Thriving Campus features, testimonials, contributions and personal experiences linked to health and wellbeing from UBC staff, faculty and students.
How do you Thrive at Work?
I try to plan my time effectively. I will schedule myself 90-minute sessions to focus on a specific task and then move on to a different project when that time is up. I feel that the brain becomes less effective after 90 minutes of focus on a specific task. I will be sure to stand up and move around if I am at my desk for any extended period of time. I do have the luxury of splitting my time in an office setting as well as being more active in a kitchen environment, so I am able to get some physical exercise during my workday. I stock my office with healthy snacks that I can eat on the go. This includes granola and yogurt, almonds, fresh fruit and healthy energy bars. I also try to drink as much water as possible during the day. I cannot stress how important this is to everyone! At the end of my workday I ride my bike home to the Commercial Drive area, which is about a 40-minute ride if I hustle. I find that this exercise is a great way for me to clear my head of work-related issues so that I have decompressed by the time I arrive at home.
How do you Thrive at home?
At home, I have two little ones (aged four and almost two) to keep me busy. We try to teach them the importance of exercise and play in the outdoors. This by default gets me outside and active during my free time. It is important for us as a family to experience nature on a weekly basis, so we try to get out for a walk in the woods at least once a week. I think that this is key to having a healthy lifestyle. Eating is an important part of our family culture. We eat mainly fresh local ingredients, and avoid processed foods for the most part. Without a healthy diet to provide the body and mind with the nutrients it needs to succeed, you are already starting off in the hole. If you don’t think breakfast is an important meal then I believe you are not properly preparing yourself for the day ahead. While at home I try to limit my screen time and instead I like to read books or listen to music. I have tried to make a commitment to myself by not checking work emails while I am at home. Unfortunately I don’t always succeed at this, but I continue to try to improve.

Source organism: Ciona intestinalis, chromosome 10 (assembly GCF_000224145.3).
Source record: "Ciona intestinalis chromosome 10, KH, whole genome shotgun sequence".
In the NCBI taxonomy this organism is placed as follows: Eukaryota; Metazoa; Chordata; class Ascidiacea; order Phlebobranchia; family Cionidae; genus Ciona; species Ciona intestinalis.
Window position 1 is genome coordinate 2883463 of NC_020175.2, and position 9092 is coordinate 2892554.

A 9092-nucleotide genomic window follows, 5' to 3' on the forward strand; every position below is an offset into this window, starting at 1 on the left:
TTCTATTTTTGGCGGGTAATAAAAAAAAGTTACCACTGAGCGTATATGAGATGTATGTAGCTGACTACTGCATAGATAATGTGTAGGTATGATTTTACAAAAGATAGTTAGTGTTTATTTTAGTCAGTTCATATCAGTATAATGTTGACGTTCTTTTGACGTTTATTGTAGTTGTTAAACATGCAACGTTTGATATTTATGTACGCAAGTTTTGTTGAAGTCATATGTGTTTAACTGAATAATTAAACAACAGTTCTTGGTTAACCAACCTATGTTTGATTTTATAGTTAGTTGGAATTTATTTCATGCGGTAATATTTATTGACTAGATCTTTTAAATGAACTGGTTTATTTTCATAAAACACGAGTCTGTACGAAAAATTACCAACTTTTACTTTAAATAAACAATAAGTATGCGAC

Want to check out Chef David’s culinary skills inn action? Attend UBC’s Centennial Harvest Feast:
On September 24, join 1000 guests celebrating 100 years of UBC at Centennial Harvest Feast—an outdoor community dinner of epic proportions. After dinner, the fun continues with Arts Night Out! Feast guests are invited to enjoy free shows and exhibits in UBC’s Arts and Culture District.
Tickets are $20-$30 and can be purchased at www.planning.ubc.ca/harvestfeast. Last year’s event sold out so be sure to get your tickets soon!
David is a homegrown Vancouver culinary artist, who has been cooking professionally for the past twenty years. He has successfully completed culinary programs at the Vancouver Community College, as well as from the Culinary Institute of America in New York state. Prior to leading the Food Services team at UBC, David held the Executive Chef position at Rogers Arena, Monk McQueen’s Seafood & Oyster Bar, and Bridges Restaurant on Granville Island. David believes that food found in the Pacific Northwest region is amongst the best in the world, and looks to provide guests with local, sustainable, organic offerings wherever possible.
In his short time at UBC, he has already won the UBC Chef’s Challenge cooking competition (twice) and played a key role in the inaugural Harvest Feast, feeding 750 students, faculty and staff on the lawns of Main Mall. He is partnering with the UBC Farm to increase the amount of locally grown produce available on campus.